Post Ae3gPKNwpww

Lőrinczi Gábor Sep 14, 2016 (15:51)

The first two stanzas of the poem "Szózat" ("Summons") by Vörösmarty Mihály.

An i mardor lîn, ae Magorion
No an-uir sadar hador;
Ha le onnant ar le halthatha
Sui haudh lîn ir gwannathol.

Athan i mâr hen vi amar iaun
Penil vilbar, penil hâd;
Savo ann egor rhach en amarth:
Sî boe le cuiad, gwannad.

*Magorion: descendant of Magor (Magyar), the legendary ancestor of the Hungarians (Magyars); in S the word magor means "swordsman".


Hazádnak rendületlenűl
Légy híve, oh magyar;
Bölcsőd az s majdan sírod is,
Mely ápol s eltakar.

A nagy világon e kivűl
Nincsen számodra hely;
Áldjon vagy verjen sors keze;
Itt élned, halnod kell.

EN (Literal translation)

To your homeland without fail
Be faithful, O Hungarian!
It is your cradle and will your grave be
Which nurses, and will bury you.

In the great world outside of here
There is no place for you
May fortune's hand bless or beat you
Here you must live and die!

EN (Lyrical translation)

Oh, Magyar, keep immovably
your native country's trust,
for it has borne you, and at death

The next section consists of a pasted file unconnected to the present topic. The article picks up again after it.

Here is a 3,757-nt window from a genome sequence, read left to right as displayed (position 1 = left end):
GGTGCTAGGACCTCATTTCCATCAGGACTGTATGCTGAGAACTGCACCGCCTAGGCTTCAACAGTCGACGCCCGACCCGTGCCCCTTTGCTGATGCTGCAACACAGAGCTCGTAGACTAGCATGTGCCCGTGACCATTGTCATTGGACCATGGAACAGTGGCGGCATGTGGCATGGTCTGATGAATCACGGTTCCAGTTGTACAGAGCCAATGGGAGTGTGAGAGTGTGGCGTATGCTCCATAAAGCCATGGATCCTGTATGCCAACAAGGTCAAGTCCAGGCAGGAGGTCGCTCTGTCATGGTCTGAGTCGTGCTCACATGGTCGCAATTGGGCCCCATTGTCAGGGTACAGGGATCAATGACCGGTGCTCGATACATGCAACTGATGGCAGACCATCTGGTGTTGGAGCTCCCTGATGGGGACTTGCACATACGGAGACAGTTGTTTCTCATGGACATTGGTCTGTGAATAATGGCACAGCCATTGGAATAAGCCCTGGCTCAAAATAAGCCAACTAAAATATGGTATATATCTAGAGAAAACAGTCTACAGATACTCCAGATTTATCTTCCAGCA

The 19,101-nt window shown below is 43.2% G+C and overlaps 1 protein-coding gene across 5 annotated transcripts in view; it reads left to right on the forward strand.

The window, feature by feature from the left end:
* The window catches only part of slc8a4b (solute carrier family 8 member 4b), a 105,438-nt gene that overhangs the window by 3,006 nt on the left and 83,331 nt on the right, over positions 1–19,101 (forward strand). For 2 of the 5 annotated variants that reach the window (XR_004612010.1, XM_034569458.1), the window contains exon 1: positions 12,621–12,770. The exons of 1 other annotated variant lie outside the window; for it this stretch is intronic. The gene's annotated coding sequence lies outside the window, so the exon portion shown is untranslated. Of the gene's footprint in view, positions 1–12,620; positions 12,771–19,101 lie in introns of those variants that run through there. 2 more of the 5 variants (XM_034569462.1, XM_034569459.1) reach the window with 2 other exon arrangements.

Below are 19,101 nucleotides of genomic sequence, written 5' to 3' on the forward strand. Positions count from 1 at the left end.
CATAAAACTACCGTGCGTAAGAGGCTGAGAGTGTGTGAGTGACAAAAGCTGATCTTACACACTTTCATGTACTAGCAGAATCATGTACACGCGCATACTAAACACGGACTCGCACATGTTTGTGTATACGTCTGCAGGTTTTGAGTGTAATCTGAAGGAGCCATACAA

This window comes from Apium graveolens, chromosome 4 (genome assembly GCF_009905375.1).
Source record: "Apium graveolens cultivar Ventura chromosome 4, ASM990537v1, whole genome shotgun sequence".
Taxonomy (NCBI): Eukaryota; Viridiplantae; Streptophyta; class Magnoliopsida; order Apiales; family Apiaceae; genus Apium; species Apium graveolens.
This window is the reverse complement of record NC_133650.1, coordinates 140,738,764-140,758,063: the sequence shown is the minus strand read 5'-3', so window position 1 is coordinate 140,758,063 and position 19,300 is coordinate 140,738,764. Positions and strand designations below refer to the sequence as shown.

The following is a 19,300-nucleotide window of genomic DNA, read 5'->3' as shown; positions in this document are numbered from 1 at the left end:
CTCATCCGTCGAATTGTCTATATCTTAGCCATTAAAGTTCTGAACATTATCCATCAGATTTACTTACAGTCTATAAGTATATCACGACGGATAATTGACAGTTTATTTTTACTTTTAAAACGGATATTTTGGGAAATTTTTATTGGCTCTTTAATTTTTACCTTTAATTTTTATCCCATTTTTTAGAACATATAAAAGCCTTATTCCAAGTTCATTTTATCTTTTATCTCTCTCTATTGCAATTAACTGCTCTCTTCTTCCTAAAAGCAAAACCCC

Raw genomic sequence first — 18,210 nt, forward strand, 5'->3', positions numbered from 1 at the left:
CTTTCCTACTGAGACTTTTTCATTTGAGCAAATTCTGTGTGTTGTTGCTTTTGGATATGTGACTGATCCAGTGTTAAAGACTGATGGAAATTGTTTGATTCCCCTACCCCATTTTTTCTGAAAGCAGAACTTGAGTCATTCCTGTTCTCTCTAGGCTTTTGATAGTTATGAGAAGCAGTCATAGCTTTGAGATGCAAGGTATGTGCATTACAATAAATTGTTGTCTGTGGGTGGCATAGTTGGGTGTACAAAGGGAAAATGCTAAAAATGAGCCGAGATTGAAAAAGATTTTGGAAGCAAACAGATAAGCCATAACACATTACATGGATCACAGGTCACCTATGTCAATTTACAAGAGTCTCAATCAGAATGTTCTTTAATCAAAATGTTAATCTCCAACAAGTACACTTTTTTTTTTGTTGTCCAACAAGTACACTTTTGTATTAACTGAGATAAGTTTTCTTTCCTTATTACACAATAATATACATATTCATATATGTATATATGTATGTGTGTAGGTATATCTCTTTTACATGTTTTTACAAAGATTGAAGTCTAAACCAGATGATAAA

will consecrate your dust!

No other spot in all the world
can touch your heart as home—
let fortune bless or fortune curse,
from hence you shall not roam!

Tamas Ferencz Sep 14, 2016 (16:48)

Nice! Good to see you around again.

Björn Fromén Sep 15, 2016 (23:24)

No doubt a swordsman's son may also be a thrower of spears and darts, but I suppose hador is here a lenited sador. So is sadar hador then = Q sarto sarta 'a trusty trusty one'?

Lőrinczi Gábor Sep 16, 2016 (11:24)

+Björn Fromén You put your finger on the weak spot. I didn't like sadar hador too much either. :)

It was intended to mean "steadfast, trusty follower", because "rendületlenül légy híve" in the original poem means literally "steadfastly be a faithful follower". And of course I needed sador at the end of the verse for the sake of the rhyme.

Tamas Ferencz Sep 16, 2016 (11:38)

Wouldn't boron fit your bill instead of sadar?

Lőrinczi Gábor Sep 16, 2016 (12:15)

+Tamas Ferencz Well, boron hador definitely sounds much better, though the redundancy in meaning still remains.

Tamas Ferencz Sep 16, 2016 (13:14)

+Lőrinczi Gábor if you didn't need hador that much you could opt for something like ú-dhewed/ú-dhygar

Lőrinczi Gábor Sep 16, 2016 (20:26)

+Tamas Ferencz I insist upon hador. :)